The show is scheduled for 7 pm, Wednesday, October 21, 2015. The door charge for this special event is $10.
Biographies of Musicians:
Kenny Endo is a leading artist in contemporary percussion and rhythm. At the vanguard of the taiko genre, he continues paving new paths in this Japanese style of drumming even after forty years as a career taiko player. A performer, composer, and teacher of taiko with numerous awards and accolades, Kenny Endo is a consummate artist, blending Japanese taiko with rhythms influenced from around the world into original melodies and improvisation.
Originally trained as a jazz musician in the Asian American cultural renaissance of 1970s California, Endo began his taiko career in 1975 – first with Kinnara Taiko (Los Angeles) and then with Seiichi Tanaka and the renowned San Francisco Taiko Dojo, the first taiko group outside of Japan. In 1980, Endo embarked on a decade-long odyssey in Japan studying with the masters of hogaku hayashi (classical), matsuri bayashi (festival), and kumi daiko drumming. Endo has the honor of being the first non-Japanese national to be honored with a natori (stage name and master’s license) in hogaku hayashi, and has an M.A. in Music concentrating in ethnomusicology from the University of Hawai‘i. Endo’s albums include: ‘Eternal Energy’ (1995), ‘Hibiki’ (1998), ‘Jugoya’ (2000), ‘On the Way’ (2007), ‘Rhythm Summit’ (2010), ‘Honua’ (2010), ‘Convergence’ (2013), ‘Island Breeze’ (2014), and Uncommon Time (2016 release date). Endo has performed as a taiko soloist with the Honolulu Symphony, the Hong Kong Philharmonic, percussionist Kiyohiko Semba, the Hawaii Opera Theater, Orquestra Experimental (Brazil), and with American singer Bobby McFerrin, broadening the audience base for taiko. He has performed in Egypt, England, France, Germany, Belgium, the Czech Republic, England, Australia, Jamaica, Costa Rica, Belize, El Salvador, Nicaragua, the Bahamas, Bhutan, Brazil, Argentina, Canada, China, Malaysia, India, USSR, and throughout Japan and the United States. Endo maintains an active schedule performing, collaborating, composing, and teaching while also serving as Artistic Director of Taiko Center of the Pacific, a school of traditional Japanese drumming in Honolulu. Working with artists in various genre, Endo has brought a refreshing and creative approach to music through his background in western, ethnic, and traditional Japanese drumming.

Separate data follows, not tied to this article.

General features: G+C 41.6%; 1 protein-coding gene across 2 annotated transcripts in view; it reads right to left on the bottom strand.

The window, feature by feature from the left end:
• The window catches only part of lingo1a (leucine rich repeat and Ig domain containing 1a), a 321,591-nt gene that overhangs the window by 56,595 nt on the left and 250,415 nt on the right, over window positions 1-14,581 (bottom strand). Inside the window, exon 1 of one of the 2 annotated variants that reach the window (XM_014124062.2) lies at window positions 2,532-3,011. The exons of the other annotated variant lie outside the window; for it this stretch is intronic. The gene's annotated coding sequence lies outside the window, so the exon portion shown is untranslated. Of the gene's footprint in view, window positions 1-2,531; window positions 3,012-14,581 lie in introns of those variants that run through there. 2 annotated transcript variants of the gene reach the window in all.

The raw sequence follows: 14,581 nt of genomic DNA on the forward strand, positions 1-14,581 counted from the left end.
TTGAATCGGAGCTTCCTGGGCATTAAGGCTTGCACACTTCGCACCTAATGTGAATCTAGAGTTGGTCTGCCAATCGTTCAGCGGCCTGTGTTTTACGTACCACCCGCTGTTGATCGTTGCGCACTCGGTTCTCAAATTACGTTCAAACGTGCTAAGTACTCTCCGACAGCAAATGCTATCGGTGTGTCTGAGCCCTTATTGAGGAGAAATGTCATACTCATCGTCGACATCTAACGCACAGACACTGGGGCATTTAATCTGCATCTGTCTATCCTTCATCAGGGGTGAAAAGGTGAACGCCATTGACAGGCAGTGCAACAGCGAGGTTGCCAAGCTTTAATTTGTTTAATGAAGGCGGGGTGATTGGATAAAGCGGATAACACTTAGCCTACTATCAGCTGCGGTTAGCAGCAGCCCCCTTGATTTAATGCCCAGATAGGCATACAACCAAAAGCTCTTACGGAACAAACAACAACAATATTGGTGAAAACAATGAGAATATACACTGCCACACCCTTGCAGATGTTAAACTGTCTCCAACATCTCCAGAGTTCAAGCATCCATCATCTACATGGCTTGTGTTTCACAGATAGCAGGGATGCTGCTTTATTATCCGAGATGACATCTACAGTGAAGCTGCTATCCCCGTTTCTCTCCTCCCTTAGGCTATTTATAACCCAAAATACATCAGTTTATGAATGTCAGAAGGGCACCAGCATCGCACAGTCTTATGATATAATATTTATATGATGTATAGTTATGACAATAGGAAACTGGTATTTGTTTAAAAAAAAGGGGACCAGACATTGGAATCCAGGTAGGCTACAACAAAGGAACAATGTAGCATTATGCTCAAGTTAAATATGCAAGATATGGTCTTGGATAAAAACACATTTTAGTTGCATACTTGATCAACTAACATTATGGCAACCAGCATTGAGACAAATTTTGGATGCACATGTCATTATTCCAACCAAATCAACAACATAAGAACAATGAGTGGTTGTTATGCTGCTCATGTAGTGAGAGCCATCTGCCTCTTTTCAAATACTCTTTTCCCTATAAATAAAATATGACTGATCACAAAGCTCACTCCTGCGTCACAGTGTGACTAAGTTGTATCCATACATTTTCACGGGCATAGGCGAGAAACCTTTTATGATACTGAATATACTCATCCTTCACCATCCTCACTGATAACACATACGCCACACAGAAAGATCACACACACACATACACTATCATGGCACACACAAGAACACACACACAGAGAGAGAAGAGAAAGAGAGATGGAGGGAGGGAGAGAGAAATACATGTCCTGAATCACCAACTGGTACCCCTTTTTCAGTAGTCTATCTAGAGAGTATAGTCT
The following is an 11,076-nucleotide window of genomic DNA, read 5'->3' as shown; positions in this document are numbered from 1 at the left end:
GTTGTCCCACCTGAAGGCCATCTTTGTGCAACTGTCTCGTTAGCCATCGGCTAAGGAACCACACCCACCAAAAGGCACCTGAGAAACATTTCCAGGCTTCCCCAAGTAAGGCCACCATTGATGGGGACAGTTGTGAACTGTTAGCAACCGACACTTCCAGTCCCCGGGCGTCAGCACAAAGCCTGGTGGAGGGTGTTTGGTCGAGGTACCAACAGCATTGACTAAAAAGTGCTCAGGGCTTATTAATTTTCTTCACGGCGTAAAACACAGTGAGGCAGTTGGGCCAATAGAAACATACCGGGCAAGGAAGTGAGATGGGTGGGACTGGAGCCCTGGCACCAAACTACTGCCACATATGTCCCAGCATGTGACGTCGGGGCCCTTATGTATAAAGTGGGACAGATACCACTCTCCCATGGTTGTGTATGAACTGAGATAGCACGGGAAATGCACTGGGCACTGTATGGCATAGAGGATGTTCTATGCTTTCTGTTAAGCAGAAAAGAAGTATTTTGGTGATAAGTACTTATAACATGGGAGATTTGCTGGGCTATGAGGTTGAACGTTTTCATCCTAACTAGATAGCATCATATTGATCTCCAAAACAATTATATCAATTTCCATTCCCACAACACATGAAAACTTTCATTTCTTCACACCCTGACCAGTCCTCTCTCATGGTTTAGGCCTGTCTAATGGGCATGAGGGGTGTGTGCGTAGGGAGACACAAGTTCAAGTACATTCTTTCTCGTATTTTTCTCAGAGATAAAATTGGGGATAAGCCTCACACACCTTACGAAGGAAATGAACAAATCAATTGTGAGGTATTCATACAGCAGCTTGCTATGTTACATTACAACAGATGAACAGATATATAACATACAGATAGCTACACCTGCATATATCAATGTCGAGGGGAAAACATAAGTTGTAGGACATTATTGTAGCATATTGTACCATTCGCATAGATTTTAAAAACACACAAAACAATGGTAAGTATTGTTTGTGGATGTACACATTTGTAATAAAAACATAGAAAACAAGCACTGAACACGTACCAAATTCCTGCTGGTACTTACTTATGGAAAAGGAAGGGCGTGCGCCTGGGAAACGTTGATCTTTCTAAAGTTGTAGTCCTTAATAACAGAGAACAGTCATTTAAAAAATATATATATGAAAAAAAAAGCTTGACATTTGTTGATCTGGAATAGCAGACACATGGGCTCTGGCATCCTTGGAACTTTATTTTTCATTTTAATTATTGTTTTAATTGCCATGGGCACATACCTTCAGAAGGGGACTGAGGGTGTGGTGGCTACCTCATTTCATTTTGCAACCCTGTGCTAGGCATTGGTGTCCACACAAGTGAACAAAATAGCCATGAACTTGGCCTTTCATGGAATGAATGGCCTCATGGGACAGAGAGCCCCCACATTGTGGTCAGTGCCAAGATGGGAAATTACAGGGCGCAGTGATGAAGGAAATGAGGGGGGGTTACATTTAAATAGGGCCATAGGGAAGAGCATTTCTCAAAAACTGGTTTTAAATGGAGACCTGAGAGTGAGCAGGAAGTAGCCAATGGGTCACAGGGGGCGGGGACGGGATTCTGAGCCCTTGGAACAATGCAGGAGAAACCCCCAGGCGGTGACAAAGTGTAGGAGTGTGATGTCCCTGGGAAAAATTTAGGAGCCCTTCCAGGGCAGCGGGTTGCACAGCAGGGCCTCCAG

Kenny Endo uses taiko drums provided by Miyamoto Unosuke Shoten of Tokyo.
Hitoshi Hamada (vibraphone, percussion)
Born in Hokkaido, Hiroshi Hamada began his life as a performer with the Waseda University Jazz Workshops. An accomplished jazz vibraphonist, Hamada has a Master’s degree in percussion from Tokyo Art University, having studied under Michiko Takahashi and Makoto Ariga. He received much acclaim from his professional debut with the group Takeshi Inomata & Force. As leader of an FM broadcast personalities program, he expanded his network of musicians, opening the door to collaborations. A close friend of Kenny Endo, they have been on several US tours together on top of collaborating some of Endo’s albums. Hamada’s notable records include Fox Dance and Quiet Triangle, and his compositions have received high reviews in Japan. His latest works include Metalution and Minor Resolution, collaborative albums including saxophonist Tatsuya Sato.
Kaoru Watanabe (fue, taiko)
Kaoru Watanabe specializes in the Japanese bamboo and Western flutes, as well as taiko. His music can be best described as an ever-shifting blend of Japanese folk and classical traditions with contemporary improvisational and experimental music. A St. Louis native, Kaoru eventually moved to Japan to pursue his passion. As artistic director for the world-renowned Kodo, Kaoru focused on their world music festival, Earth Celebration, where he directed shows that combined music, dance, and visual arts. Through Kodo, Kaoru worked closely with legendary Kabuki actor Bando Tamasaburo. Upon leaving Kodo in 2006, he returned to NY to teach and perform and continue his innovative work by blending conventional Japanese sounds with such instruments as the hurdy-gurdy, tabla, and ngoni.